President Donald Trump said China has indicated that negotiations over an initial trade deal are advancing, raising expectations the nations’ leaders could sign an agreement at a meeting next month in Chile.
“They have started the buying,” Trump said Oct. 21 during a Cabinet meeting at the White House, referring to Chinese purchases of U.S. agriculture products that the president has pushed for as part of a deal. “I want more,” he added.
Earlier in the day, Commerce Secretary Wilbur Ross said that it was more important to get details of the agreement right than it was for Trump to sign it at an expected meeting with Chinese President Xi Jinping next month in Chile.
U.S. stocks traded near their highs for the day after Trump’s remark, with the S&P 500 up 0.6% as of 12:56 p.m. in New York.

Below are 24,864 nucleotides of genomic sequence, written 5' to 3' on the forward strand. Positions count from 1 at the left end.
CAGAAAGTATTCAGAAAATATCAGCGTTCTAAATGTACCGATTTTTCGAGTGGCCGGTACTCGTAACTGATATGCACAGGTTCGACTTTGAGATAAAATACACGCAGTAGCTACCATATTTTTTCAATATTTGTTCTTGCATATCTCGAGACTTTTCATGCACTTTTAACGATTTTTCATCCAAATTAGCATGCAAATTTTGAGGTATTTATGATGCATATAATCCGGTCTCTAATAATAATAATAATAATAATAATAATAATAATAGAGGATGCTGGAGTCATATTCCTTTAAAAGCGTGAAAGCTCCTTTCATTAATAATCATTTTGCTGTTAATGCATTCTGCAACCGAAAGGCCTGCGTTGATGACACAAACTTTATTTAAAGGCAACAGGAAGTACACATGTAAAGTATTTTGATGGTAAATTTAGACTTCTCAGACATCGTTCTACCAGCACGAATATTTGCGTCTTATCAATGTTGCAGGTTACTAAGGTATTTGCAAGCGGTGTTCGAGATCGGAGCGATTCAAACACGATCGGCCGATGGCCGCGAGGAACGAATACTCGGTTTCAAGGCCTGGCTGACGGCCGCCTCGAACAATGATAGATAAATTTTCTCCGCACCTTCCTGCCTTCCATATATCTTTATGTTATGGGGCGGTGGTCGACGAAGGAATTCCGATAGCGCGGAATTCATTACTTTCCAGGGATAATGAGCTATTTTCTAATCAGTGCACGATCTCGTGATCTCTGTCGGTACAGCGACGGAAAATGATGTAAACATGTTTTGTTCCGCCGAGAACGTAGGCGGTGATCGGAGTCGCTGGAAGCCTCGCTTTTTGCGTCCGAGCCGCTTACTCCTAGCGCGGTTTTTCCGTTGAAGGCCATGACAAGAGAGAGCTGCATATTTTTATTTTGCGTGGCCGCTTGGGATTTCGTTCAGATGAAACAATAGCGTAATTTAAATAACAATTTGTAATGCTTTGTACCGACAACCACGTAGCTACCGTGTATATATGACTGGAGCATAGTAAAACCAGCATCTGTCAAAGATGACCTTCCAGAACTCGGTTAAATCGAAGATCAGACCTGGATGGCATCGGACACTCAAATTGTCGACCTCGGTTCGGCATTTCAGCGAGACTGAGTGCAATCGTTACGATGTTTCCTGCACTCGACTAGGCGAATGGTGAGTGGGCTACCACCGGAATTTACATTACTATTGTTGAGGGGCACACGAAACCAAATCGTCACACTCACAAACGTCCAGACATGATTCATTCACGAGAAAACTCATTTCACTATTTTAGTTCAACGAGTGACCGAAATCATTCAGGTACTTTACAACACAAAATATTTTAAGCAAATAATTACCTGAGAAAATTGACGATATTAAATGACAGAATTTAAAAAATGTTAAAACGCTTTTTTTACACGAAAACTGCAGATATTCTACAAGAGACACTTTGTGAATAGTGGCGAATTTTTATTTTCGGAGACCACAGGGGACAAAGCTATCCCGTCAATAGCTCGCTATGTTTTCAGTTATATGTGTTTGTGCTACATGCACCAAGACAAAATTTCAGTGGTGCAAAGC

Ross also told Fox Business Network that the “actual meat” of the agreement would come in two additional phases yet to be completed. The preliminary agreement, struck earlier this month, would see China significantly increase purchases of U.S. agricultural commodities and agree to some intellectual property, financial services and currency concessions. In exchange, the U.S. pledged to call off a tariff increase due to hit midmonth, just ahead of Christmas shopping season.
The agreement represents a pause in the 18-month trade war that has hurt the economies of both countries, but falls short of the dramatic overhaul of Chinese economic policy Trump has sought. The agreement also doesn’t address Huawei Technologies Co., which has pushed forward with a global effort to sign 5G commercial contracts even as the U.S. seeks to persuade other countries to blacklist the firm.